Some of the quieter lochs may have a pair of Red Throated Divers fishing on them, and if you are very lucky, you may even spot a pair of the elusive Black Throated Divers. South Lochs is quite a sparsely populated area of Lewis, and is one of the best places on the island to see Otter. Otters are sensitive to human disturbance, and although we have a good population on the islands, the quieter areas tend to be more rewarding for the otter spotter. The central part of Lewis consists of a vast area of peat moorland and bog dotted with many fresh water lochs. Many of these lochs are home to sizable populations of Brown Trout the ancestors of which arrived towards the end of the last Ice Age approximately 10,000 years ago.
This central part of the island has been recognised internationally as an area of great conservation importance due to the large number and variety of breeding birds it supports.
Woodland is a relatively scarce habitat on Lewis, with the most significant area being the Stomoway Woods. This large woodland policy was created by the Matheson family following their purchase of the island in the mid-1840's, and encircles the Lews Castle that was built by Sir James Matheson. The Stornoway Woods support several species of birds and plants that are not to be found elsewhere in the Western Isles, and is home to the only flock of Rooks resident on the island. Attempts have been made to introduce more woodland throughout the islands, but most of this has been in the form of shelterbelts planted with non-native and unsuitable species such as Lodgepole Pine.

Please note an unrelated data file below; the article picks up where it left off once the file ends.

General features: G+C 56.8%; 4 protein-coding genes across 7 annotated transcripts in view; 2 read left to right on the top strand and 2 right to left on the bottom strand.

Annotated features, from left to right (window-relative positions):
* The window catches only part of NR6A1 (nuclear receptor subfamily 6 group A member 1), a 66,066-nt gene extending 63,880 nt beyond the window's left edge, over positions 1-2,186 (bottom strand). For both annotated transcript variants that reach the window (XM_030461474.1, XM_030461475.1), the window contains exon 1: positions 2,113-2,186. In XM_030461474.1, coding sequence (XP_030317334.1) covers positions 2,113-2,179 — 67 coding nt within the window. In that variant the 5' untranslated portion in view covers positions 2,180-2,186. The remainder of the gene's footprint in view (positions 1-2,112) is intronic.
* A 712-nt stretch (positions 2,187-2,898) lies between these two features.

Several rivers on Lewis still have significant runs of Salmon and Sea Trout, and sport fishing is very popular. The Guinness Book of Records recorded the highest catch of Salmon by a single individual using a rod and line in one day, on the Grimersta system of rivers.
Finally, we must not forget the largest and most abundant habitat of all, the sea. The sea surrounding the Western Isles is home to a huge variety of wildlife. Both the Atlantic Grey and Common Seal are to be found, but on Lewis you are most likely to come across the Atlantic Grey that can even be seen regularly in Stornoway Harbour as they follow the fishing fleet in looking for an easy meal. Dolphins, Harbour Porpoise and several species of Whale pass through our coastal waters and can sometimes be seen from the land on a calm day.
There are a number of operators who organise boat trips to take visitors to some of the very inaccessible parts of our coastline, as well as offering trips to St Kilda and the Flannen Isles.
In general, Lewis and its neighbouring island Harris cover a large geographic area, and many hours can be spent travelling around trying to identify good wildlife watching habitats. There are several qualified guides on the island, one of whom is also a qualified wildlife guide. A guided tour in the company of a local guide can help you to optimise your wildlife watching experience and give an insight into island life that is less likely to be gained when travelling on ones own.